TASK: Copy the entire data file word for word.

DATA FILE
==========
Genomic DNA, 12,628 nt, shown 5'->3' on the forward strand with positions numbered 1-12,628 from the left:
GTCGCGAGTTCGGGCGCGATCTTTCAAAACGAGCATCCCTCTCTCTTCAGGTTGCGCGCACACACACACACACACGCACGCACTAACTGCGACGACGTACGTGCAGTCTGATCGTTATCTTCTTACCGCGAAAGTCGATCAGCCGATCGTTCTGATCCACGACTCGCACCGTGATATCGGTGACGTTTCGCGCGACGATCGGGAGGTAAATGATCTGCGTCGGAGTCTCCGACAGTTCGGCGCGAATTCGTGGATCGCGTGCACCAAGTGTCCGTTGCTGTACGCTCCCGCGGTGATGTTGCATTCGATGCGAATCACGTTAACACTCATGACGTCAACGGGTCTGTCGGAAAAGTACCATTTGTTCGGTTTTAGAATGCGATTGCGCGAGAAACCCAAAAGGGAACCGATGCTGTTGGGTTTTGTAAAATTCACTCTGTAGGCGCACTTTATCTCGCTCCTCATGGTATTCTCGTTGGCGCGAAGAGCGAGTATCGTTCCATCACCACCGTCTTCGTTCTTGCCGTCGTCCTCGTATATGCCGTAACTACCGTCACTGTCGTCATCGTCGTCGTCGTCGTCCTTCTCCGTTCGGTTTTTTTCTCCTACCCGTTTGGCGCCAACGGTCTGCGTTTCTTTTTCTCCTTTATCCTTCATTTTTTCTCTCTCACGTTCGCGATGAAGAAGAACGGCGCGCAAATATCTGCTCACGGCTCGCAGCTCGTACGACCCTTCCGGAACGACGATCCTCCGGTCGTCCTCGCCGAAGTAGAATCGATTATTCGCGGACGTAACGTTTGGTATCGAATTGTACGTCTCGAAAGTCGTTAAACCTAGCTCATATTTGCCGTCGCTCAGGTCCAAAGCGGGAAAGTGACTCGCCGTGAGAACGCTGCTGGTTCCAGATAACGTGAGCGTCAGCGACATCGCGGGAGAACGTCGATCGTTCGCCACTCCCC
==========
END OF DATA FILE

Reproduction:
Genomic DNA, 12,628 nt, shown 5'->3' on the forward strand with positions numbered 1-12,628 from the left:
GTCGCGAGTTCGGGCGCGATCTTTCAAAACGAGCATCCCTCTCTCTTCAGGTTGCGCGCACACACACACACACACGCACGCACTAACTGCGACGACGTACGTGCAGTCTGATCGTTATCTTCTTACCGCGAAAGTCGATCAGCCGATCGTTCTGATCCACGACTCGCACCGTGATATCGGTGACGTTTCGCGCGACGATCGGGAGGTAAATGATCTGCGTCGGAGTCTCCGACAGTTCGGCGCGAATTCGTGGATCGCGTGCACCAAGTGTCCGTTGCTGTACGCTCCCGCGGTGATGTTGCATTCGATGCGAATCACGTTAACACTCATGACGTCAACGGGTCTGTCGGAAAAGTACCATTTGTTCGGTTTTAGAATGCGATTGCGCGAGAAACCCAAAAGGGAACCGATGCTGTTGGGTTTTGTAAAATTCACTCTGTAGGCGCACTTTATCTCGCTCCTCATGGTATTCTCGTTGGCGCGAAGAGCGAGTATCGTTCCATCACCACCGTCTTCGTTCTTGCCGTCGTCCTCGTATATGCCGTAACTACCGTCACTGTCGTCATCGTCGTCGTCGTCGTCCTTCTCCGTTCGGTTTTTTTCTCCTACCCGTTTGGCGCCAACGGTCTGCGTTTCTTTTTCTCCTTTATCCTTCATTTTTTCTCTCTCACGTTCGCGATGAAGAAGAACGGCGCGCAAATATCTGCTCACGGCTCGCAGCTCGTACGACCCTTCCGGAACGACGATCCTCCGGTCGTCCTCGCCGAAGTAGAATCGATTATTCGCGGACGTAACGTTTGGTATCGAATTGTACGTCTCGAAAGTCGTTAAACCTAGCTCATATTTGCCGTCGCTCAGGTCCAAAGCGGGAAAGTGACTCGCCGTGAGAACGCTGCTGGTTCCAGATAACGTGAGCGTCAGCGACATCGCGGGAGAACGTCGATCGTTCGCCACTCCCC